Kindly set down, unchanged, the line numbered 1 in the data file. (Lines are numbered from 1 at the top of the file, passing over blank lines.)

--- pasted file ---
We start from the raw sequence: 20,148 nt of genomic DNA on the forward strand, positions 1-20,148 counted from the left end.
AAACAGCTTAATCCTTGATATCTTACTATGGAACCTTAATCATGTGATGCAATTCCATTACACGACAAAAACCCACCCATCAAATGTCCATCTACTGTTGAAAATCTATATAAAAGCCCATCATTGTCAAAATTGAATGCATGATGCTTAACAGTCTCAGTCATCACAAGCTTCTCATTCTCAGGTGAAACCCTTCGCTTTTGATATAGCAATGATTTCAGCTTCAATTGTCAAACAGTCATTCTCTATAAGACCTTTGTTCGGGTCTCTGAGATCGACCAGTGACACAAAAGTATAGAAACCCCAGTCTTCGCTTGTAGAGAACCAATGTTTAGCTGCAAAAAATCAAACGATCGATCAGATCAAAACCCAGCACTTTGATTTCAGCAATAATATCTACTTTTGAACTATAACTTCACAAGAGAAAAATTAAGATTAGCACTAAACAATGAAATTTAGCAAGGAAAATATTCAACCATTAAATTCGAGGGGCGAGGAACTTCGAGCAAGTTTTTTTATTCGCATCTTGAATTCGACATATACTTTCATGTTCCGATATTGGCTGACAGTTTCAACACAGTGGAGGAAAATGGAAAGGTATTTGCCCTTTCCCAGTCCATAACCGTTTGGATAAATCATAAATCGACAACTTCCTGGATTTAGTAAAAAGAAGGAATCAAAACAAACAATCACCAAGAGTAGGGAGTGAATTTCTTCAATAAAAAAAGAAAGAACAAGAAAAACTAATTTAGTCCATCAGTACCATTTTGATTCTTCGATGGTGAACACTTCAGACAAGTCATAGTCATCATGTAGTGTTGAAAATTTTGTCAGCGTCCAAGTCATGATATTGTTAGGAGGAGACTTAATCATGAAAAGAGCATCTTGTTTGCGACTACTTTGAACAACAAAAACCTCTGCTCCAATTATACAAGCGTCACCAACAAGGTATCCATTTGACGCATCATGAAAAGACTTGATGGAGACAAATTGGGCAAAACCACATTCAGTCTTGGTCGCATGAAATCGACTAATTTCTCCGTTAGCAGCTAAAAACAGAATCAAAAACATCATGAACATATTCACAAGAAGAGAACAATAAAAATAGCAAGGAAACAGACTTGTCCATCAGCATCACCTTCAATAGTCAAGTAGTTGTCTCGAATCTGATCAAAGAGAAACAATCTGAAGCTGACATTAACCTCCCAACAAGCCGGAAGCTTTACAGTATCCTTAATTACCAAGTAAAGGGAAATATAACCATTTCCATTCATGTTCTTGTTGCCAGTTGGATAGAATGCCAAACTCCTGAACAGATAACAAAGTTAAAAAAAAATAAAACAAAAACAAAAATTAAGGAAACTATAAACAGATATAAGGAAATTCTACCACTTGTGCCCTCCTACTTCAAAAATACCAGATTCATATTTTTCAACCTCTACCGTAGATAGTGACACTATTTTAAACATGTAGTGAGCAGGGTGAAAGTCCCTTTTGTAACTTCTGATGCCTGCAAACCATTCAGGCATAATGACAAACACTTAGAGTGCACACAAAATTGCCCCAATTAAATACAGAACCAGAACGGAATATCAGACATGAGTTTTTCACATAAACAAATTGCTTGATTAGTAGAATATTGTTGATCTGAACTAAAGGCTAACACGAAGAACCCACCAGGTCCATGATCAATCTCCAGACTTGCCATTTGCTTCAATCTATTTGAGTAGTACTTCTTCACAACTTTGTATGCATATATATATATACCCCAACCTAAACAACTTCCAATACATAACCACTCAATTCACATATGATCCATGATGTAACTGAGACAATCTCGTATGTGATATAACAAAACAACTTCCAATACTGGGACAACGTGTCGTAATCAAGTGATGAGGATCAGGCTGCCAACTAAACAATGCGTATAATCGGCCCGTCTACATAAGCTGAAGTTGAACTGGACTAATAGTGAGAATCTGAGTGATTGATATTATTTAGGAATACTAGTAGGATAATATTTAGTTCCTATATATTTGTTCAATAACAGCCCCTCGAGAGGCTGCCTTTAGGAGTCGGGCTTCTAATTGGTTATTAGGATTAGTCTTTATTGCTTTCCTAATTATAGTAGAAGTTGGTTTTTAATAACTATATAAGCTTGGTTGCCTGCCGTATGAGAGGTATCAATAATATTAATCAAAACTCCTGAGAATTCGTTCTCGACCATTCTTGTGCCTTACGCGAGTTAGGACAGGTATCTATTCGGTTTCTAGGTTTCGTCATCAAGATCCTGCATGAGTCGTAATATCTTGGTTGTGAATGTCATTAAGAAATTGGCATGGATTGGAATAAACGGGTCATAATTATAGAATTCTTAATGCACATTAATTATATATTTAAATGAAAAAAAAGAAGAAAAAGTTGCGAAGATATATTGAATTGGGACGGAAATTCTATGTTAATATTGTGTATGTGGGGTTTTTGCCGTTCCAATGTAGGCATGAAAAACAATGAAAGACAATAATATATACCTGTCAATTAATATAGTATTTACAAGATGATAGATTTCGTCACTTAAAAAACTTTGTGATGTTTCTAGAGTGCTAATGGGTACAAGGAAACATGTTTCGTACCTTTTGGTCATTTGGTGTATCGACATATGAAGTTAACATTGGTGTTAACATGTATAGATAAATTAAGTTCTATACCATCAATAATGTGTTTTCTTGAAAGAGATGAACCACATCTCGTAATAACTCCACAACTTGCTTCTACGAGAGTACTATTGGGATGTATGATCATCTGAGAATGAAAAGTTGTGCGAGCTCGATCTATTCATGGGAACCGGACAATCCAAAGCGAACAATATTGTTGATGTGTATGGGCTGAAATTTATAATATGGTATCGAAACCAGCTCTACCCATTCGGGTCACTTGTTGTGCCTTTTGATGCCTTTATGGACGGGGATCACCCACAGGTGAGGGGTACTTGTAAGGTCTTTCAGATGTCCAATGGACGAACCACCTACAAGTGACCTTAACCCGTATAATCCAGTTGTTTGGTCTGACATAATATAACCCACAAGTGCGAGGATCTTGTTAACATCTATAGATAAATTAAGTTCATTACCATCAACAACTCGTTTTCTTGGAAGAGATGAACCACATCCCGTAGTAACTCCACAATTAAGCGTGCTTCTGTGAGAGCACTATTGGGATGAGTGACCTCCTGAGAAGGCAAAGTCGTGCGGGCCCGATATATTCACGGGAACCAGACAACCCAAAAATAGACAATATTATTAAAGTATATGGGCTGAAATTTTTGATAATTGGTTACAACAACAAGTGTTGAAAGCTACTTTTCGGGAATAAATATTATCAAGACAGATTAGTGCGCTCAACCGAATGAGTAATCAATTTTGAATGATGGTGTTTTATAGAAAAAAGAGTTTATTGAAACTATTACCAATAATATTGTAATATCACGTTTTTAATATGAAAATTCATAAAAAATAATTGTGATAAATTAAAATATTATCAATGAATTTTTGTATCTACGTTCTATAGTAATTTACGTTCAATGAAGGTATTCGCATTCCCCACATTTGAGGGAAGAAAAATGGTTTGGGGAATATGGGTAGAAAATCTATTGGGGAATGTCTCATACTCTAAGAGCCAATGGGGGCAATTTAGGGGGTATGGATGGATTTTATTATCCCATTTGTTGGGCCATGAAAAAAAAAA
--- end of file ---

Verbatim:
We start from the raw sequence: 20,148 nt of genomic DNA on the forward strand, positions 1-20,148 counted from the left end.